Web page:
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In the Narrative Portraiture series, photographer and teacher Chris Orwig explores the use of elements such as location and natural light to create images that tell stories about their subjects and produce a strong emotional connection.
In this installment of the series, Chris shows how to incorporate aspects of a location, such as architecture, natural light, and even passersby, to create authentic, story-filled portraits.
The course begins with a photo shoot on the Brooklyn Bridge. Chris emphasizes the importance of directing and collaborating with a subject and of being responsive to changing lighting and location conditions. After the shoot, Chris discusses the preparation that goes into on-location shoots, from choosing camera gear to storyboarding. Next, he reviews the images from the shoot and mentions the post-processing techniques that he employed to make them more effective. The course also includes several assignments aimed at reinforcing the concepts Chris describes.
The course concludes with an on-location family portrait shoot and a look at the special considerations that go into group shots.
After creating a photograph like this where Jared has such charisma, such presence, you have to ask yourself, well, what else can I do within this context? What are other stories that I can tell, like with this frame? It's a darker photograph. More moody and dramatic. It's in that same location, except now the sun is simply behind his back. As the sun was rising, I was noticing that it was getting to be more direct, a little bit more harsh. Yet still there are pictures to be made within this context.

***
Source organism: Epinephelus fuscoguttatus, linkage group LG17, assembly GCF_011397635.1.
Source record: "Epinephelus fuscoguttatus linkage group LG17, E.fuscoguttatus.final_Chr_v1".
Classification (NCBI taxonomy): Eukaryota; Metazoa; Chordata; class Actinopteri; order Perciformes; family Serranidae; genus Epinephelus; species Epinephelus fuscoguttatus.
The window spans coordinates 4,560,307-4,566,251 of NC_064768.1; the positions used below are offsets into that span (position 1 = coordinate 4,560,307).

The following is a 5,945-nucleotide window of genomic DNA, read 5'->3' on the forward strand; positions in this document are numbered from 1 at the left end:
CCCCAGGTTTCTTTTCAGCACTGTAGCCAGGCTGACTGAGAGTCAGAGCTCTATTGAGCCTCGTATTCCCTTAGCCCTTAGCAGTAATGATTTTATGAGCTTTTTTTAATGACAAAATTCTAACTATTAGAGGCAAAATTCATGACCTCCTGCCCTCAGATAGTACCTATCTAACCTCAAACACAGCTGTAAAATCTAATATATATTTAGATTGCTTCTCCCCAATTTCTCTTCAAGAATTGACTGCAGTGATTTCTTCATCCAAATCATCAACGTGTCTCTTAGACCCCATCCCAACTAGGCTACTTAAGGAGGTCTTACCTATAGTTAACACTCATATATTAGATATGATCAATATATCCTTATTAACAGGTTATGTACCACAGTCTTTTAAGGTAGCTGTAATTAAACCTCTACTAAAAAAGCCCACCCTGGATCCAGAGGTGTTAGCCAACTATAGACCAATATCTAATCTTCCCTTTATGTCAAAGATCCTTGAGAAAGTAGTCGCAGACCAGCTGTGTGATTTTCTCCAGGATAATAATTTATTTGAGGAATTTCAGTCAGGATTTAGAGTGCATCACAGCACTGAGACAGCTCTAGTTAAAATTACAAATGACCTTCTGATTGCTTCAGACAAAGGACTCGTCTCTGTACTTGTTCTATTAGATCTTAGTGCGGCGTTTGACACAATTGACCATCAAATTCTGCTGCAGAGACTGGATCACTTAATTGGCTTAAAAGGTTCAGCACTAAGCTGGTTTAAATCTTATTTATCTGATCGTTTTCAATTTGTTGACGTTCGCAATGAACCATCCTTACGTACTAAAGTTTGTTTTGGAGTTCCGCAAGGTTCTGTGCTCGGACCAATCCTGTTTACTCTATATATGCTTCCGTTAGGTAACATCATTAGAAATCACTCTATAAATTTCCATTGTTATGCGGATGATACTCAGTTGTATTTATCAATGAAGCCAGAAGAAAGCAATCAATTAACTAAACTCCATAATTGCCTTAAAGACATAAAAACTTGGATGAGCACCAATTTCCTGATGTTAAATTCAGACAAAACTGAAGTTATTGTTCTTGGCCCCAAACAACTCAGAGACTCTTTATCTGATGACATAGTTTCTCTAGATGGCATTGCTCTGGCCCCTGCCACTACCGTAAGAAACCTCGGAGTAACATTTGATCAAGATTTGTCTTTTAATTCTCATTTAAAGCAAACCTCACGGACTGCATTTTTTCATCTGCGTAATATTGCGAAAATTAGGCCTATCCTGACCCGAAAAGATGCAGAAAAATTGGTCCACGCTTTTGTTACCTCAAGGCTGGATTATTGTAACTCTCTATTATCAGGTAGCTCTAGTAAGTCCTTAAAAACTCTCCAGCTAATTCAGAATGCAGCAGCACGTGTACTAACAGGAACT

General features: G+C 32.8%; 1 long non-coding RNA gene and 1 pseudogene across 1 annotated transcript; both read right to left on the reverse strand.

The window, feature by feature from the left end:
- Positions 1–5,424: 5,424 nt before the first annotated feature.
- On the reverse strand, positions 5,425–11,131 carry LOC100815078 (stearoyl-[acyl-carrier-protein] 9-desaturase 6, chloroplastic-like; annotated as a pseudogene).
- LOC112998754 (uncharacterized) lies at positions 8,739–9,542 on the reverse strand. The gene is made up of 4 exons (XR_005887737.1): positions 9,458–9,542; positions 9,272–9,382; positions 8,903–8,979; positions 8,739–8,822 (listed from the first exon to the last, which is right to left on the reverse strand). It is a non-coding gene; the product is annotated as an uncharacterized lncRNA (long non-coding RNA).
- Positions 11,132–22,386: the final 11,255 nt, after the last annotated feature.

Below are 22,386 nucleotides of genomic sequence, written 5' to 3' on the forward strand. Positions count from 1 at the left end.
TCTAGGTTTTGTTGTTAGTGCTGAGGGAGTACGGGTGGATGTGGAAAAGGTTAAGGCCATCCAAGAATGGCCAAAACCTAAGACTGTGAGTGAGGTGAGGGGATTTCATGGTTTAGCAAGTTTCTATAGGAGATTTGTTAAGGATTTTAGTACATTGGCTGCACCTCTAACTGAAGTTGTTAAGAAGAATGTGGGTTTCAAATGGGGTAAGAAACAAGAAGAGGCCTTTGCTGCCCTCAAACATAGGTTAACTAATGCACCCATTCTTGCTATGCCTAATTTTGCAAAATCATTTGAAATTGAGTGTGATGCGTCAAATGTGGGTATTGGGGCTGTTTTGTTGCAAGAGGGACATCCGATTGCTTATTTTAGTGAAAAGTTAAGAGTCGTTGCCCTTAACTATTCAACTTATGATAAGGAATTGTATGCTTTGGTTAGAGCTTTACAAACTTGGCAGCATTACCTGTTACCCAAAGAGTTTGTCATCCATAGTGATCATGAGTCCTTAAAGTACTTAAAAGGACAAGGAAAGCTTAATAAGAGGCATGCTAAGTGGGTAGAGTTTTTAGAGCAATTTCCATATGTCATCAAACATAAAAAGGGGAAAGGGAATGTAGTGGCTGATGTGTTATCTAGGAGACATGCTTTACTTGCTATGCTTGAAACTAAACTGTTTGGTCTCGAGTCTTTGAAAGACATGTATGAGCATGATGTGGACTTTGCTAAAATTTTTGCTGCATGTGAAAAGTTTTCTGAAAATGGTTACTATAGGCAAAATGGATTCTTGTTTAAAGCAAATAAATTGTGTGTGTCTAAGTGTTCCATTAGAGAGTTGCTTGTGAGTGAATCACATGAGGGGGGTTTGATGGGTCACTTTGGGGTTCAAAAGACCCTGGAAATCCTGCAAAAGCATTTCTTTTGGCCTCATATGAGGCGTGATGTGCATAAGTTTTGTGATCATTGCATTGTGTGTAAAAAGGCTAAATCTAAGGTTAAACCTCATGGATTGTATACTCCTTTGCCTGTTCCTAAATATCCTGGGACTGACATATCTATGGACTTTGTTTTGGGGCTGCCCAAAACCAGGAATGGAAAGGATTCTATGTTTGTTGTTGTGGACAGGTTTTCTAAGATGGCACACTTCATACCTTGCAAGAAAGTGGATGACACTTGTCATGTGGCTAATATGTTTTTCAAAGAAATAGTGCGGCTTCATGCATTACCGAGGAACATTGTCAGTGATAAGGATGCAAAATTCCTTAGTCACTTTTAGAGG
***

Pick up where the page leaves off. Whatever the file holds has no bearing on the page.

Here Jared is standing in front of the bridge. I like this photograph. It's a quiet picture. It almost looks as if there isn't anyone on the bridge. Whenever you start to make pictures like this that you like, you experiment a little bit. What else can you do? Here he's looking off to the side. Now the camera is positioned a bit lower. I like how the cables are really going towards his head. He is looking off to the side and then now back at me. What about getting even closer? What about a tighter, even more dramatic, and maybe exciting crop, moving in closer, capturing that image? I like these moments.
They all communicate something a little bit different. But I think there's something there. Again, they're quiet, but maybe a little bit of excitement. They're quiet but perhaps intriguing. I like who he is in these photographs. And then, something else happened. There is a moment that really was a gift. Here he is stretching in this yoga pose. And I like this photograph. It's a good picture, but even more, what I like was what happened after he did the yoga.
This picture led to other photographs like this one. Here is Jared, the Broadway performer, on the great stage of the Brooklyn Bridge. I love this moment! This movement led to other types of movement. Here in this case I asked him to jump. I used a wide-angle lens and tried to take it all in, but I captured too much. The pedestrians, the tourists, the bridge. You don't know really where to look. Now had the bridge been blocked off, that would've been a great photograph, yet it's just too cluttered.